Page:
Are you planning to relocate soon? If so, you’ve probably already realized how tricky the packing process might be, especially when it comes to storing things aside from clothes or kitchen items. How to pack liquids for moving can be difficult if you’re not sure how to handle fluid substances properly.
Luckily, we’ve put together some handy tips to help you organize and perform all the preliminary steps when it comes to packing different fluids. Whether you’re relocating locally DIY, long-distance with professional movers, or by airplane, we have the answers to all your questions, such as: How do I pack liquids in my checked luggage? Can I bring unlabeled liquids on a plane?, or Is toothpaste/stick deodorant considered a liquid?
When transporting any kind of fluids, it’s a good recipe for potential disaster. So, it’s good to follow some important steps before you schedule the relocation day and avoid spilling incidents:
When packing fluids, the general rule of thumb is that you can’t be overcautious. Pay attention to how and where you store them. Here are some handy tips to consider if you want your move to be smooth and carefree:
One of the most critical questions when it comes to packing your toiletries and beauty products is packaging-related. So, we’ve narrowed down several options you can opt for:
You can bring fluids in your car if you’re planning to travel to another part of the town or the neighboring city. They should be packed appropriately, sealed with plastic wrap, and stored with a piece of cloth in case of leaking.
When relocating by plane, there are some strict rules you have to follow. You should be familiar with the total amount each traveler can bring, types of packages you can bring, and some non-liquid alternatives that are allowed.
But, if you’re moving long-distance and need professional moving services, keep in mind that movers won’t move most of these items, such as explosives, poisons, flammable gases, corrosive materials, and toxic substances. The best solution is to contact your movers before relocation and ask them to send you their list of prohibited items.
The Transportation Security Administration (TSA) has strict and specific flight rules for carry-on luggage. So, before you buy the ticket and book your flight, you should understand the TSA 3-1-1 rule:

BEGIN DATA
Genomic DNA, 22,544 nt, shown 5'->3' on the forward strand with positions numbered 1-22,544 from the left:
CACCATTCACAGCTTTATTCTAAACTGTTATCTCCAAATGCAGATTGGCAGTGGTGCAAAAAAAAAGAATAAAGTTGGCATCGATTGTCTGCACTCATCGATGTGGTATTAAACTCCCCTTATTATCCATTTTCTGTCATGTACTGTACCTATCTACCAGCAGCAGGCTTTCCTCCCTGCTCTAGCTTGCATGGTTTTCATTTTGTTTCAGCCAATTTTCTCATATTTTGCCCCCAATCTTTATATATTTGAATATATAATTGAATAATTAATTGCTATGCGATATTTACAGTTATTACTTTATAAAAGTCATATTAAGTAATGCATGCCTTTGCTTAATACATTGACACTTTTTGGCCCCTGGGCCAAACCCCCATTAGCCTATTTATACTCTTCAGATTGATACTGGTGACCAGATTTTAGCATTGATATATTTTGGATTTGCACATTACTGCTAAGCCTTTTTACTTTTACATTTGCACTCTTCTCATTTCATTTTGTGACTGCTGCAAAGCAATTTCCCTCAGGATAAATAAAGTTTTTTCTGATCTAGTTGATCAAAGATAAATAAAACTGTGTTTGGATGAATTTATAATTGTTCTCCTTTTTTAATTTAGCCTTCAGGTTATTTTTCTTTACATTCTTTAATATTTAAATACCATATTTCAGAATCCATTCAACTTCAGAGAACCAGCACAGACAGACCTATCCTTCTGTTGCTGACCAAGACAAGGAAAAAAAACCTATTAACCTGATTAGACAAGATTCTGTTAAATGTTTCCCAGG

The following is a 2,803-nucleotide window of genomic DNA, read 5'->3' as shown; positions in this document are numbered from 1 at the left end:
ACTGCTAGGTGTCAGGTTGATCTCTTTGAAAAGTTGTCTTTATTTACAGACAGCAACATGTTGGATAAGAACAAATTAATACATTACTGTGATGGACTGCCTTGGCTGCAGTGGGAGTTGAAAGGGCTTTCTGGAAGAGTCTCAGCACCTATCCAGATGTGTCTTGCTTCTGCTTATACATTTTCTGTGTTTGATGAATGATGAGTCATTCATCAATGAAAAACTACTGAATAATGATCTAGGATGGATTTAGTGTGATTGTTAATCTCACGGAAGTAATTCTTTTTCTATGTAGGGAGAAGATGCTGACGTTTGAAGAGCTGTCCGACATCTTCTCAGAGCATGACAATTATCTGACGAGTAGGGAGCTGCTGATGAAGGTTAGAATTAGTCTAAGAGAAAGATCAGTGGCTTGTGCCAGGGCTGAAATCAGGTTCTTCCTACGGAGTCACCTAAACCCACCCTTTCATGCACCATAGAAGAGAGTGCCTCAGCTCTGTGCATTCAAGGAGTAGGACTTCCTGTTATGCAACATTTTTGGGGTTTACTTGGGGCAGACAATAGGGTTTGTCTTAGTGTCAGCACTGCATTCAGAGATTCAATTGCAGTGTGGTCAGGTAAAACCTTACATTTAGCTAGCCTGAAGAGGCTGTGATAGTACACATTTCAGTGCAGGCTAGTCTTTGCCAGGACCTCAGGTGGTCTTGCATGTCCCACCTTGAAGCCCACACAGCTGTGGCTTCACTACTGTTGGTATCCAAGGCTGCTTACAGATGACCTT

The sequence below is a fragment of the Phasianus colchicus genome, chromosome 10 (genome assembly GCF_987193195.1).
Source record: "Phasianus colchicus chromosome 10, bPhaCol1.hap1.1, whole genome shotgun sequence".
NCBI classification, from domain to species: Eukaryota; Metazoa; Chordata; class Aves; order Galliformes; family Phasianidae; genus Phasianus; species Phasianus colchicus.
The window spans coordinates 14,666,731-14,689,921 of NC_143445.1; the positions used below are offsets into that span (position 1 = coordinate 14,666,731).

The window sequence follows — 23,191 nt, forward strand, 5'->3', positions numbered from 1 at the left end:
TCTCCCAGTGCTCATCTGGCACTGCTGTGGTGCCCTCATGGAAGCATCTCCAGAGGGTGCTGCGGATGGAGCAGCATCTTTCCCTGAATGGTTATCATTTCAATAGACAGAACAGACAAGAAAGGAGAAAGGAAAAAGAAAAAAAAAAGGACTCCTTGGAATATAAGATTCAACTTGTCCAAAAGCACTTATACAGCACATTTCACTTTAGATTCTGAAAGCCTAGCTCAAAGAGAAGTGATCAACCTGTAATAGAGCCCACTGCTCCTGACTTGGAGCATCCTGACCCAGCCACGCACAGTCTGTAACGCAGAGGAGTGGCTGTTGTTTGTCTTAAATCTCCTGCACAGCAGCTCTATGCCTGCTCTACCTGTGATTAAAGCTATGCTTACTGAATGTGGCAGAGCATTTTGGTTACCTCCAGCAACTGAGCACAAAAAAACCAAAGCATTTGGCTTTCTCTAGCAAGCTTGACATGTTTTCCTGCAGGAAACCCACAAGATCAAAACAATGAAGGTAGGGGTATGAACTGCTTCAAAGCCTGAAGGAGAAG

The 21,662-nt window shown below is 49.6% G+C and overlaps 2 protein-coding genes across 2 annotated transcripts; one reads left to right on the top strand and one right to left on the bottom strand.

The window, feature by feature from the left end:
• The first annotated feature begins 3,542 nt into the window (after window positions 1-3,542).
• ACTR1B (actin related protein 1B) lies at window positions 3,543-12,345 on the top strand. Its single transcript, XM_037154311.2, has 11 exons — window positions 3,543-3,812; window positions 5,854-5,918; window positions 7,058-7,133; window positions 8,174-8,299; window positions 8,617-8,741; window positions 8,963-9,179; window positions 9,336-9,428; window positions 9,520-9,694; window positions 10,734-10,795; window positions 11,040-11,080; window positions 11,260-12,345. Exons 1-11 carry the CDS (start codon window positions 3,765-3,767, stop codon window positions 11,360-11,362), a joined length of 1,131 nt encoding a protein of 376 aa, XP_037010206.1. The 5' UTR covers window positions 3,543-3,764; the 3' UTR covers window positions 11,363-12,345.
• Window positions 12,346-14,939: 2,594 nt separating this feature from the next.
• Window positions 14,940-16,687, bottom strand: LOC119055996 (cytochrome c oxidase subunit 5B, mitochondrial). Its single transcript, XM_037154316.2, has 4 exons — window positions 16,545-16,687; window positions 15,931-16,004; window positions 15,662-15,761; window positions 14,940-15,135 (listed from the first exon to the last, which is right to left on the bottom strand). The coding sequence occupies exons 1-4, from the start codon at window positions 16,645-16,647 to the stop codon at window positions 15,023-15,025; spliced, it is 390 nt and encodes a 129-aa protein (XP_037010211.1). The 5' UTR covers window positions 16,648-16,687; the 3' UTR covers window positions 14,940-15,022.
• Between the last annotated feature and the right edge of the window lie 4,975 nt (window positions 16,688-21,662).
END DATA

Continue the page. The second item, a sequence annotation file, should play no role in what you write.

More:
If you’re not sure what TSA considers fluid substances, you need to know that this list includes even aerosols, pastes, gels, and creams, while powder-like materials are allowed only if stored in 12-ounce containers.
Are you one of those people who like to have enough supplies when they pack their luggage? Maybe you don’t want to be stressed by thinking whether you have sufficient stocks during a long-distance trip? If so, you should consider toiletries in solid form. They are long-lasting, as effective as liquid products, and abide by the 3-1-1 rules. Also, you can replace them with powders and wipes and minimize your luggage space and weight.
You might be wondering about other substances that can be spilled, and what the restrictions regarding food or makeup are. According to TSA carry-on rules, baby food and formula are allowed if they are no bigger than three ounces. Also, they don’t have to be in ziplock bags.
You can bring food on the plane, except these: oil, yogurt, jelly candy, peanut butter, ketchup. Alcoholic beverages with more than 24% but less than 70% alcohol are allowed and limited in checked bags to 5 liters (1.3 gallons) per passenger.
When it comes to makeup restrictions, you shouldn’t be worried because most of these products (nail polish, toothpaste, moisturizers, mascara, etc.) come travel-sized.
Transportation Security Administration allows you to pack larger amounts of medically necessary gels, liquids, and aerosols in reasonable quantities. However, you must declare them to officers at the checkpoint for inspection. Also, labeling these items will facilitate the screening process. For more detail, you can visit the Transportation Security Administration website or send them an email and ask for the necessary information.